Louisiana Sen. John Kennedy said he will support 5th Circuit Court of Appeals nominee Kyle Duncan, amid mounting criticism of Kennedy's hesitation from conservatives in his home state and Washington.

The Republican leveraged longstanding Senate traditions to slow Duncan's nomination to the federal appeals court based in New Orleans. He cited concerns with the nomination process leading to Duncan's selection and the paperwork submitted to Congress regarding the nomination as prompting his hesitation.

The Senate Judiciary Committee held a hearing on Duncan's nomination Wednesday, where Kennedy vocalized his grievances.

Influential conservatives responded immediately by questioning his loyalty to "President Trump or [to] liberal special interest groups in Washington."

Louisiana Attorney General Jeff Landry, appearing on Family Research Council president Tony Perkins' radio program on Wednesday evening, called Kennedy's actions "troubling."

Perkins, a former Louisiana congressman and head of the prominent social conservative lobbying group in Washington said on-air, "I will tell you as a Louisianan, I don't think he is representing us well."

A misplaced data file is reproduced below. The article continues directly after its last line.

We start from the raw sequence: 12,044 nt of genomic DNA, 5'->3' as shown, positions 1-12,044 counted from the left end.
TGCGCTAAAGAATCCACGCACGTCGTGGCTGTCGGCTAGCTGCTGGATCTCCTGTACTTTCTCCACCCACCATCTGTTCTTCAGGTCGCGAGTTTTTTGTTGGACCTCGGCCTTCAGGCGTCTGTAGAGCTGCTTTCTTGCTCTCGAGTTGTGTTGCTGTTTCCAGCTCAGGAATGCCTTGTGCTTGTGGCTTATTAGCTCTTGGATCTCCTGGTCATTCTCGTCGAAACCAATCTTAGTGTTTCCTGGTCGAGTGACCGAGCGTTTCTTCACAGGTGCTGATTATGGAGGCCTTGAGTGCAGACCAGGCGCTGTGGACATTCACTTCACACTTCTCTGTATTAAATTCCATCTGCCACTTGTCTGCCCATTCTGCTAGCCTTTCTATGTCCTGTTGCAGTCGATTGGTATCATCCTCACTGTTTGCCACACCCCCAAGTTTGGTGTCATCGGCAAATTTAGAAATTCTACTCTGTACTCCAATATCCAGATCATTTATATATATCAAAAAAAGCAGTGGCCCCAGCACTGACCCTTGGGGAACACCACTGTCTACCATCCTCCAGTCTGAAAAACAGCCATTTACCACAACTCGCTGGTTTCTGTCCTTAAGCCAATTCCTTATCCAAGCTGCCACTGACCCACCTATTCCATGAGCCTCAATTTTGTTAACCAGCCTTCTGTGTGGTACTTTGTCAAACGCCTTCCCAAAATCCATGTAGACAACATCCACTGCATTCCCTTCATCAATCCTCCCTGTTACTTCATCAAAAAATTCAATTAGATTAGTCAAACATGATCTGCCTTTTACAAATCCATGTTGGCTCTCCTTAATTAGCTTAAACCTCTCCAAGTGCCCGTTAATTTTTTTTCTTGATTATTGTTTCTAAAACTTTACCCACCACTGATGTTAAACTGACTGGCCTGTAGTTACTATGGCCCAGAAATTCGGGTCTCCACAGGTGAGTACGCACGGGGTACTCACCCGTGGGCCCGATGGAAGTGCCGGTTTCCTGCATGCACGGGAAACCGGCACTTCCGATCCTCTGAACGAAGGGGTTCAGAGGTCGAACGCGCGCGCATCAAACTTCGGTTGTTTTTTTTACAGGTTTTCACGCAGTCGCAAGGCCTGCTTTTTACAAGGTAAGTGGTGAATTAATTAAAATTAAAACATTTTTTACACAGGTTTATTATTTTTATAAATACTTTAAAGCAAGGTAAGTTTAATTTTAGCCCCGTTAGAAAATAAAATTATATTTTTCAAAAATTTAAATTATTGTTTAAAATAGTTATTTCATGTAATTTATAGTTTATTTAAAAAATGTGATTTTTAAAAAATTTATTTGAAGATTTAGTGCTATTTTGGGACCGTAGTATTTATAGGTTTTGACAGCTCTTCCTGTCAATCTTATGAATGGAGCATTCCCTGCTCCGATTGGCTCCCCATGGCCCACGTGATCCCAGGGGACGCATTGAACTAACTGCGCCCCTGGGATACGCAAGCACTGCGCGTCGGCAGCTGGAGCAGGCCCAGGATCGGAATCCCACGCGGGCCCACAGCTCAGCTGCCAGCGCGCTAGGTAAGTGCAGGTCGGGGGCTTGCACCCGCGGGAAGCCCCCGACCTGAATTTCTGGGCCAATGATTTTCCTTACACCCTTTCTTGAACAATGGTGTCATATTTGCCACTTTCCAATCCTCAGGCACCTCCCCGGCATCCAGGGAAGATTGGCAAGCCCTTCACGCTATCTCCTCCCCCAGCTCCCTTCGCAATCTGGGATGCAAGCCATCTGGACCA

One day later, Kennedy announced his intent to support Duncan in a statement to The Advocate in Baton Rouge Thursday night.

"After hearing his testimony and watching him gracefully handle the scrutiny of a public hearing, I am confident that Kyle Duncan will be a welcome addition to the U.S. Court of Appeals for the Fifth Circuit," Kennedy said in the statement. "I plan to vote in favor of him and look forward to welcoming him home to Louisiana."

Judicial Crisis Network chief counsel Carrie Severino, who challenged Kennedy's fidelity to the people of Louisiana on Wednesday, celebrated Kennedy's reversal on Twitter.

"Thank you @SenJohnKennedy for supporting Kyle Duncan for the 5th Circuit," Severino tweeted. "He will serve with distinction and make Louisiana proud."

Earlier this week, Kennedy voted against another federal appeals court nominee, who Kennedy had voted for in committee, and told reporters he would vote against a Trump nominee to be a federal district judge in Alabama.